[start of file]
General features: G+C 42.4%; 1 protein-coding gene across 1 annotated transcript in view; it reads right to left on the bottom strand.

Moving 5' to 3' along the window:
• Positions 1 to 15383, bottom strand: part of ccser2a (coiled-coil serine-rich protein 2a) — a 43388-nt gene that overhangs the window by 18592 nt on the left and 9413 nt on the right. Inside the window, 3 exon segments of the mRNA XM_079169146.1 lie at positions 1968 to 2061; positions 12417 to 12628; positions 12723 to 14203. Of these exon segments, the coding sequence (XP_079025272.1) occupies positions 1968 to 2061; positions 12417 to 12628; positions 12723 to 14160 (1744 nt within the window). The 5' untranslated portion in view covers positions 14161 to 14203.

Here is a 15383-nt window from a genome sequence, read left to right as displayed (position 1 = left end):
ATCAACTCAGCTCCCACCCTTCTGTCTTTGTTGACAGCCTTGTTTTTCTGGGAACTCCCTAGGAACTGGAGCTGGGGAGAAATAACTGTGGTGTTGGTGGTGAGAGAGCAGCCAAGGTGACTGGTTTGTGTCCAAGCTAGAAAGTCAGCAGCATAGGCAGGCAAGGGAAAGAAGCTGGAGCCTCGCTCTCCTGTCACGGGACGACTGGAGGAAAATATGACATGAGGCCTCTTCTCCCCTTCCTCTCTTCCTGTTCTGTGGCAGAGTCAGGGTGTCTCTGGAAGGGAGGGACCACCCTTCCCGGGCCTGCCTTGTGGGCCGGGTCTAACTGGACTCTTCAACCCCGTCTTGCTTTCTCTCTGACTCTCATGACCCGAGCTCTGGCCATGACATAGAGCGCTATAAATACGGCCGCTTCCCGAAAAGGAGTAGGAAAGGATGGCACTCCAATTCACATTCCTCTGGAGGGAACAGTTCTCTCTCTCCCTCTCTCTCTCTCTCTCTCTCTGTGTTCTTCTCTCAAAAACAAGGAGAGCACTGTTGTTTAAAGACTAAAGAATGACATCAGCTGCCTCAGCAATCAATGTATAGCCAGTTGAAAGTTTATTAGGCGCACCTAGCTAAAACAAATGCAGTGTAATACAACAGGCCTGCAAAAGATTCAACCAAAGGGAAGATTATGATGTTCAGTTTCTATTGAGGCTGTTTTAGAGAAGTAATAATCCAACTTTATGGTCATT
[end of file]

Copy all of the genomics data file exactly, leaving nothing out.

General features: G+C 42.4%; 1 protein-coding gene across 1 annotated transcript in view; it reads right to left on the bottom strand.

Moving 5' to 3' along the window:
• Positions 1 to 15383, bottom strand: part of ccser2a (coiled-coil serine-rich protein 2a) — a 43388-nt gene that overhangs the window by 18592 nt on the left and 9413 nt on the right. Inside the window, 3 exon segments of the mRNA XM_079169146.1 lie at positions 1968 to 2061; positions 12417 to 12628; positions 12723 to 14203. Of these exon segments, the coding sequence (XP_079025272.1) occupies positions 1968 to 2061; positions 12417 to 12628; positions 12723 to 14160 (1744 nt within the window). The 5' untranslated portion in view covers positions 14161 to 14203.

Here is a 15383-nt window from a genome sequence, read left to right as displayed (position 1 = left end):
ATCAACTCAGCTCCCACCCTTCTGTCTTTGTTGACAGCCTTGTTTTTCTGGGAACTCCCTAGGAACTGGAGCTGGGGAGAAATAACTGTGGTGTTGGTGGTGAGAGAGCAGCCAAGGTGACTGGTTTGTGTCCAAGCTAGAAAGTCAGCAGCATAGGCAGGCAAGGGAAAGAAGCTGGAGCCTCGCTCTCCTGTCACGGGACGACTGGAGGAAAATATGACATGAGGCCTCTTCTCCCCTTCCTCTCTTCCTGTTCTGTGGCAGAGTCAGGGTGTCTCTGGAAGGGAGGGACCACCCTTCCCGGGCCTGCCTTGTGGGCCGGGTCTAACTGGACTCTTCAACCCCGTCTTGCTTTCTCTCTGACTCTCATGACCCGAGCTCTGGCCATGACATAGAGCGCTATAAATACGGCCGCTTCCCGAAAAGGAGTAGGAAAGGATGGCACTCCAATTCACATTCCTCTGGAGGGAACAGTTCTCTCTCTCCCTCTCTCTCTCTCTCTCTCTCTGTGTTCTTCTCTCAAAAACAAGGAGAGCACTGTTGTTTAAAGACTAAAGAATGACATCAGCTGCCTCAGCAATCAATGTATAGCCAGTTGAAAGTTTATTAGGCGCACCTAGCTAAAACAAATGCAGTGTAATACAACAGGCCTGCAAAAGATTCAACCAAAGGGAAGATTATGATGTTCAGTTTCTATTGAGGCTGTTTTAGAGAAGTAATAATCCAACTTTATGGTCATT